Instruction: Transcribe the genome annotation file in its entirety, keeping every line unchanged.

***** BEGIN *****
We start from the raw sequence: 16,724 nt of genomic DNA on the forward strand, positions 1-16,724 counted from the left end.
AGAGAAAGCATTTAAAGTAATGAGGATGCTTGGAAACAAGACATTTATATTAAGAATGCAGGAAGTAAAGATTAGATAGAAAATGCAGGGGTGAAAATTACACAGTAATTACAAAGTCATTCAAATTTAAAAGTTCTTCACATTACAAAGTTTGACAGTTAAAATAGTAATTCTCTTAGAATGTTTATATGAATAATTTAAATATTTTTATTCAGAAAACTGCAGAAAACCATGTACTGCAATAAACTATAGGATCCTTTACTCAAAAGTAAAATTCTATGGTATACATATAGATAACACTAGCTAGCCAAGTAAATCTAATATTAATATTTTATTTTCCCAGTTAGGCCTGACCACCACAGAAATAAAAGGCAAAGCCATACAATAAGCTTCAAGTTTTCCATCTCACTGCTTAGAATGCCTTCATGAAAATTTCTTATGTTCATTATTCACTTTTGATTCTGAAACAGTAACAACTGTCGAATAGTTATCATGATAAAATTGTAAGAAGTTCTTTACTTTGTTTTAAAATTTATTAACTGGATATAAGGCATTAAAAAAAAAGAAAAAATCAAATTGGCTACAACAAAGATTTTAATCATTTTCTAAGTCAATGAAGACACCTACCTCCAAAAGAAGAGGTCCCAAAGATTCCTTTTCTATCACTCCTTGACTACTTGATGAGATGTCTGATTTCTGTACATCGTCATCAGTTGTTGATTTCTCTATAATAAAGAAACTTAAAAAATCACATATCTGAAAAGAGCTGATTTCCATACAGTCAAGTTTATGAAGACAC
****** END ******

We start from the raw sequence: 16,724 nt of genomic DNA on the forward strand, positions 1-16,724 counted from the left end.
AGAGAAAGCATTTAAAGTAATGAGGATGCTTGGAAACAAGACATTTATATTAAGAATGCAGGAAGTAAAGATTAGATAGAAAATGCAGGGGTGAAAATTACACAGTAATTACAAAGTCATTCAAATTTAAAAGTTCTTCACATTACAAAGTTTGACAGTTAAAATAGTAATTCTCTTAGAATGTTTATATGAATAATTTAAATATTTTTATTCAGAAAACTGCAGAAAACCATGTACTGCAATAAACTATAGGATCCTTTACTCAAAAGTAAAATTCTATGGTATACATATAGATAACACTAGCTAGCCAAGTAAATCTAATATTAATATTTTATTTTCCCAGTTAGGCCTGACCACCACAGAAATAAAAGGCAAAGCCATACAATAAGCTTCAAGTTTTCCATCTCACTGCTTAGAATGCCTTCATGAAAATTTCTTATGTTCATTATTCACTTTTGATTCTGAAACAGTAACAACTGTCGAATAGTTATCATGATAAAATTGTAAGAAGTTCTTTACTTTGTTTTAAAATTTATTAACTGGATATAAGGCATTAAAAAAAAAGAAAAAATCAAATTGGCTACAACAAAGATTTTAATCATTTTCTAAGTCAATGAAGACACCTACCTCCAAAAGAAGAGGTCCCAAAGATTCCTTTTCTATCACTCCTTGACTACTTGATGAGATGTCTGATTTCTGTACATCGTCATCAGTTGTTGATTTCTCTATAATAAAGAAACTTAAAAAATCACATATCTGAAAAGAGCTGATTTCCATACAGTCAAGTTTATGAAGACAC